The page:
Who is Vivien Leigh?
If you don’t know and has access to Turner Classic Movies in the U.S. or Canada, you can find out for yourself this evening, Nov. 5.
It’s Vivien Leigh night. The India-born British actress would have turned 95 today.
Leigh, who died in 1967, was one of the best – and most underused – film talents of the 20th century: a mere 15 or so films as a leading lady/star during her 30+-year career.
You can’t quite tell how good Leigh could be in the British-made Fire Over England, in which she plays future husband’s Laurence Olivier’s love interest. On the other hand, her breathtaking beauty, is very much in evidence despite the heavy make-up – even though the leading female role in the film belongs to Flora Robson as Queen Elizabeth I.
Leigh has another supporting role in A Yank at Oxford (which I haven’t seen), made at MGM’s British studios. In that one, Maureen O’Sullivan, with whom Leigh had gone to school, plays Robert Taylor’s love interest.
Now, Vivien Leigh is very much the lead in Waterloo Bridge, especially considering that leading man Robert Taylor spends much of the film’s running time off-screen, fighting in World War I. The story, from a play by Robert E. Sherwood, had been previously made at Universal (with Mae Clarke and Douglass Montgomery), and it is as sappy as could be: ballerina becomes a sex worker after fiance is reportedly killed in battle. Oh, horrors!
There could be many worse fates to befall said ballerina, including getting stuck in a monogamous marriage with Robert Taylor. That said, Waterloo Bridge works because of Mervyn LeRoy’s no-romantic-holds-barred direction (he’d use a similar approach in the equally preposterous and even more effective Random Harvest), Joseph Ruttenberg’s dreamy black-and-white cinematography, Herbert Stothart’s score, and, of course, Leigh’s performance as the doomed lover. Lest I forget: the “Farewell Waltz” sequence is one of the most touching, romantic moments ever captured on film. (As an aside, Leslie Caron starred in less successful and less well-known 1956 remake, Gaby.)
That Hamilton Woman was reportedly Winston Churchill’s all-time favorite film. Vivien Leigh is excellent as the doomed Woman of the title, Lord Nelson’s married commoner lover, Emma Hamilton. Laurence Olivier’s naval hero, eye patch and all, is a whole different matter, nearly sinking the film whenever he’s on screen. The film itself is a tad too long, but this Alexander Korda production – cinematography by Rudolph Maté, production design by Vincent Korda, art direction by Lyle R. Wheeler, costume design by Rene Hubert – is a feast for the eye.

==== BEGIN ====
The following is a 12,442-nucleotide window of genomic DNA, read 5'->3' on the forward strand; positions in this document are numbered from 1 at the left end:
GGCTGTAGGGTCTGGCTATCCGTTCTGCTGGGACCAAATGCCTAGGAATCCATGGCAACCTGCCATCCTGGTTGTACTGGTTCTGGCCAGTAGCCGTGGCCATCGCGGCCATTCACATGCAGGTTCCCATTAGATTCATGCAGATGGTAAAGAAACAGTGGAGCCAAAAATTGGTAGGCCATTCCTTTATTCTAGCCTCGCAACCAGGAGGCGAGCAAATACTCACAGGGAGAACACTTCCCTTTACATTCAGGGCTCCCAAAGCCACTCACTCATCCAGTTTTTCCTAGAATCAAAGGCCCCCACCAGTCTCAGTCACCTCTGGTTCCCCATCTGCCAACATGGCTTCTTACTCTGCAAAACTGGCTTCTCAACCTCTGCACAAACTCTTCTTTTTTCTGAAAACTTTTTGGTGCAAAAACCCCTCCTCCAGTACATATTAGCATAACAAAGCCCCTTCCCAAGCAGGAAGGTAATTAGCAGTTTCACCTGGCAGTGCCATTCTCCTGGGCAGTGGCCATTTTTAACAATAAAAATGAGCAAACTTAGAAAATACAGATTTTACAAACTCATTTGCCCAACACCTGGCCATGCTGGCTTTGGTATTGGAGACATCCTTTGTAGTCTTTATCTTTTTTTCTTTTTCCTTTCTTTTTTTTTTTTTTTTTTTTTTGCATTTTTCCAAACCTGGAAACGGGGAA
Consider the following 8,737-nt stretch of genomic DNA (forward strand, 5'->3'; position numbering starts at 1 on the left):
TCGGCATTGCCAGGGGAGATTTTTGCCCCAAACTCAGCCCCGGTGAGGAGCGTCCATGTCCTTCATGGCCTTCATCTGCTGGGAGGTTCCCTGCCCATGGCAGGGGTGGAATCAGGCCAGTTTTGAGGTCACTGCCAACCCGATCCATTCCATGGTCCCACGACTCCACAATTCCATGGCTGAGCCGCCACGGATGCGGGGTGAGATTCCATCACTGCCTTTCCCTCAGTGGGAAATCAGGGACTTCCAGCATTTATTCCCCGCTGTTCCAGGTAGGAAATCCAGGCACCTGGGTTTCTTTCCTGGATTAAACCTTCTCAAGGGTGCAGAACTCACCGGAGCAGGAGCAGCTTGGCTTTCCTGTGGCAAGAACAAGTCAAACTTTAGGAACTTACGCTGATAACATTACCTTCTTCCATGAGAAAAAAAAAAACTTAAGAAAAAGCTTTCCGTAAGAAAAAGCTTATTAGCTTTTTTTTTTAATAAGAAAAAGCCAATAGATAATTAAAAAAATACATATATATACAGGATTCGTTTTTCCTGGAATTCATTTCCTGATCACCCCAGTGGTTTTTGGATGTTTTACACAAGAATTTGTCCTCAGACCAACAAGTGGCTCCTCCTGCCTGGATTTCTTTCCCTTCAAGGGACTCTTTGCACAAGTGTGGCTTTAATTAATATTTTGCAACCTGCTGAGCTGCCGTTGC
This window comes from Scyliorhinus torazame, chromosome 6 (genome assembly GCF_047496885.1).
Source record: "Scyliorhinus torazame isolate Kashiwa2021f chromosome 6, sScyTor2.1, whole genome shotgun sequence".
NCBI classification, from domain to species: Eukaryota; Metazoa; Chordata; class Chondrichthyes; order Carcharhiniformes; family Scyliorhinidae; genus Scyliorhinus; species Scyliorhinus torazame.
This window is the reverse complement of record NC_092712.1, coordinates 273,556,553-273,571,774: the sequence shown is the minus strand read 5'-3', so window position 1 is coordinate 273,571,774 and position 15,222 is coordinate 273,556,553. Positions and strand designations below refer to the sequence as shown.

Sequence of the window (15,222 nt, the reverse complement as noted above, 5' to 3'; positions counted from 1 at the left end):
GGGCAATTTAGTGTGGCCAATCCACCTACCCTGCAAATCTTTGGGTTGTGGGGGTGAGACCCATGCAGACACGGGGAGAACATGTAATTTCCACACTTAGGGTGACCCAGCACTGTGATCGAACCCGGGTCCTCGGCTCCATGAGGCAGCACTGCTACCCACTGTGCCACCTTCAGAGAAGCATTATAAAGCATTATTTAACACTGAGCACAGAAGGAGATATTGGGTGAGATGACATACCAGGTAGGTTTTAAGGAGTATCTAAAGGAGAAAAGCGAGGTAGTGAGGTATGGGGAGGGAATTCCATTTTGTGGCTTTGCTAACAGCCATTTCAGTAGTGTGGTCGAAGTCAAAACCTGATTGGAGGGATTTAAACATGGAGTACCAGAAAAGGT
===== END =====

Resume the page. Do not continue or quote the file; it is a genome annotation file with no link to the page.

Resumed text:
But it’s not all doom and gloom for Vivien Leigh this evening. She does find a happy ending in Anna Karenina, directed by Julien Duvivier and co-adapted by Jean Anouilh. Juz kidding.
Anyhow, Leigh was reportedly concerned that she’d be unfavorably compared to Greta Garbo, whose bloated 1935 version (directed by Clarence Brown) is considered (by some) a classic. She needn’t have worried. Though Garbo is fine as Leo Tolstoy’s adulteress heroine, Leigh is much more believable in the part. In fact, very few actresses could be as good as Leigh when it came to displaying psychological disintegration on screen. And if Kieron Moore is a weak Count Vronsky, Ralph Richardson more than compensates for it as the outragedly cuckolded Karenin. Though perceived as a failure at the time, I find the Leigh-Duvivier Anna Karenina the most effective of the 4 or 5 versions of the story I’ve seen.
Greta Garbo should have been the best in the role, after all practice makes perfect and in reality Greta played Anna Karenina in almost every film she made. Call me a heretic but I’m partial to Sophie Marceau and Sean Bean’s version.